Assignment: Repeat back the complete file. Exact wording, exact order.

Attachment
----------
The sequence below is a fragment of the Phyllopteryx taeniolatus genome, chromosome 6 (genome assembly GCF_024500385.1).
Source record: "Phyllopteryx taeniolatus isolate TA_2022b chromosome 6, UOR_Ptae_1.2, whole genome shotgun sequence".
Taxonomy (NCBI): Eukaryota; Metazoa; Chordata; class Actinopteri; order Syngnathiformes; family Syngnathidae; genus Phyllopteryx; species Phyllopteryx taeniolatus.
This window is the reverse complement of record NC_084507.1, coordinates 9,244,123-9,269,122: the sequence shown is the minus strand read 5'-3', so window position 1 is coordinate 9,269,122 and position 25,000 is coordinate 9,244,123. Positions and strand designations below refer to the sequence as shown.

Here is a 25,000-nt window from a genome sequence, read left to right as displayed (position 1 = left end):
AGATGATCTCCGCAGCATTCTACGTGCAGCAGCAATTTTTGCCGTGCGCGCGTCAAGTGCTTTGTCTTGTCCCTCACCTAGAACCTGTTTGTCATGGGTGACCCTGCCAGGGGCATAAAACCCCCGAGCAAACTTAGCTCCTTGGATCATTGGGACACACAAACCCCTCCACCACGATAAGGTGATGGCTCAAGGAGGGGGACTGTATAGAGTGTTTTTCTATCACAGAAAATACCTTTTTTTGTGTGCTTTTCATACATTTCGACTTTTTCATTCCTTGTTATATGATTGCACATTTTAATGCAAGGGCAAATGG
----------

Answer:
The sequence below is a fragment of the Phyllopteryx taeniolatus genome, chromosome 6 (genome assembly GCF_024500385.1).
Source record: "Phyllopteryx taeniolatus isolate TA_2022b chromosome 6, UOR_Ptae_1.2, whole genome shotgun sequence".
Taxonomy (NCBI): Eukaryota; Metazoa; Chordata; class Actinopteri; order Syngnathiformes; family Syngnathidae; genus Phyllopteryx; species Phyllopteryx taeniolatus.
This window is the reverse complement of record NC_084507.1, coordinates 9,244,123-9,269,122: the sequence shown is the minus strand read 5'-3', so window position 1 is coordinate 9,269,122 and position 25,000 is coordinate 9,244,123. Positions and strand designations below refer to the sequence as shown.

Here is a 25,000-nt window from a genome sequence, read left to right as displayed (position 1 = left end):
AGATGATCTCCGCAGCATTCTACGTGCAGCAGCAATTTTTGCCGTGCGCGCGTCAAGTGCTTTGTCTTGTCCCTCACCTAGAACCTGTTTGTCATGGGTGACCCTGCCAGGGGCATAAAACCCCCGAGCAAACTTAGCTCCTTGGATCATTGGGACACACAAACCCCTCCACCACGATAAGGTGATGGCTCAAGGAGGGGGACTGTATAGAGTGTTTTTCTATCACAGAAAATACCTTTTTTTGTGTGCTTTTCATACATTTCGACTTTTTCATTCCTTGTTATATGATTGCACATTTTAATGCAAGGGCAAATGG